Free falling

While Suzanne Caulfield has a deep-seated fear of heights, one of her greatest stress relievers flies her 14,000 feet – or nearly 2.5 miles – off the ground and sends her falling back down at speeds up to 160 mph.

Caulfield, a Mount Mary University math instructor who previously spent 13 years as a mechanical engineer at Wauwatosa-based Briggs & Stratton Corp., is a skydiver who has jumped 230 times over the course of five seasons.

She made her first descent in 2007 at Sturtevant-based Skydive Midwest in preparation to tackle heights on a climb of the Sydney Harbor Bridge later that year.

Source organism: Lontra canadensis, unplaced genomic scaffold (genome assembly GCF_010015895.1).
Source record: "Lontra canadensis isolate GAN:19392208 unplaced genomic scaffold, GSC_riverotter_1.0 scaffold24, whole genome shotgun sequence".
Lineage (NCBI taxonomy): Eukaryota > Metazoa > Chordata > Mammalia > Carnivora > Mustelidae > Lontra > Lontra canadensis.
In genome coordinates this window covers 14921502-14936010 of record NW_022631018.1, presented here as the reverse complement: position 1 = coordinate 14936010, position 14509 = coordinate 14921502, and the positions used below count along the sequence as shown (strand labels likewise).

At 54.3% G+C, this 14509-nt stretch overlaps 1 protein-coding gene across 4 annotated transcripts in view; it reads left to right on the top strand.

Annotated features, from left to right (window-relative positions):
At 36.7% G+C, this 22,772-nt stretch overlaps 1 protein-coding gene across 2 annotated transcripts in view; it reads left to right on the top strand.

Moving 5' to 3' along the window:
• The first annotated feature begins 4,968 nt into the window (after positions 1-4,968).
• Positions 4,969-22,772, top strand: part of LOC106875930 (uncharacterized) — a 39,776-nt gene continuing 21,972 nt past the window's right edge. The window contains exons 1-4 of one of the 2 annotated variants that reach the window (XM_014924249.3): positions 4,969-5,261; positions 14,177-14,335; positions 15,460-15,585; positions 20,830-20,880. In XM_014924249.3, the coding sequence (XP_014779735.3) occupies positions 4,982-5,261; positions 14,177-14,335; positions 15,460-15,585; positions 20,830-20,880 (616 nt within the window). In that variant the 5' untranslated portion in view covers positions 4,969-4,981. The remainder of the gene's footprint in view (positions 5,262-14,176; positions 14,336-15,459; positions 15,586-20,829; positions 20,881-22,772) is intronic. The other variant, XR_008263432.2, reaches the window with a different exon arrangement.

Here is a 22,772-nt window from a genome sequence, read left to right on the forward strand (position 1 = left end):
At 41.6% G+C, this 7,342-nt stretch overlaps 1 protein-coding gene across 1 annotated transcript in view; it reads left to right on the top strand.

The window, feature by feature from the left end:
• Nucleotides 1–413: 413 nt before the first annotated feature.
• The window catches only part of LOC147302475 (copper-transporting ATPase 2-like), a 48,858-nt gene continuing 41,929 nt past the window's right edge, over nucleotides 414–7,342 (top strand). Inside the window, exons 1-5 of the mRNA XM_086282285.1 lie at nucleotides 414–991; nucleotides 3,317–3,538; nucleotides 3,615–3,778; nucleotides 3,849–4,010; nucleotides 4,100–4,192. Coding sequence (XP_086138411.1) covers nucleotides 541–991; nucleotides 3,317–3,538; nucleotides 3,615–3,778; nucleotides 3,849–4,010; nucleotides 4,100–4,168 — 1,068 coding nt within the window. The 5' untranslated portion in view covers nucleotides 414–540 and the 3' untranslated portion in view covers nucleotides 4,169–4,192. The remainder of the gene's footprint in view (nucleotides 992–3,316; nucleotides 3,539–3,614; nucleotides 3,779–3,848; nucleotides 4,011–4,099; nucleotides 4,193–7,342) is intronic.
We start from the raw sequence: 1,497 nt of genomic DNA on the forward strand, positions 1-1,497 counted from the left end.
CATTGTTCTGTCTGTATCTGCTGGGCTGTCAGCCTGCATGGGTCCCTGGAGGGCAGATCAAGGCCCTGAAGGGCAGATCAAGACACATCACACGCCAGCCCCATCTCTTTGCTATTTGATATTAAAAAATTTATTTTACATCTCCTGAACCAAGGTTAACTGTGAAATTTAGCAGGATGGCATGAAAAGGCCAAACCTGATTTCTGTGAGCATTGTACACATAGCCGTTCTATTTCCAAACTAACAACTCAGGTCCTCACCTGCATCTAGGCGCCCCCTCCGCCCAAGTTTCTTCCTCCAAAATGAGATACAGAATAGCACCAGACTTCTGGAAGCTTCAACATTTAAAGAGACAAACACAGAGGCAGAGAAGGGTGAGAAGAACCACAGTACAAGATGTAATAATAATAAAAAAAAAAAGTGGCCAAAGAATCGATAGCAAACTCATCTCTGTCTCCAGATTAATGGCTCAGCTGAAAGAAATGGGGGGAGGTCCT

Following Caulfield’s return from Australia, and her successful climb, she viewed the video of her skydiving adventure.

“All I could see in my video was how much fun my instructor was having, and I thought, ‘I want that,'” Caulfield said.

More than 30 jumps later, Caulfield completed accelerated free fall training through Skydive Midwest and now averages about 50 jumps per season.

While skydiving has not extinguished Caulfield’s fear of heights, it has opened up a new outlet to extinguish some of her stress, forcing her to narrow her focus with each jump.

The extreme sport has also reshaped her outlook on life.

“You truly appreciate what’s important when you’ve danced with death and won,” she said.

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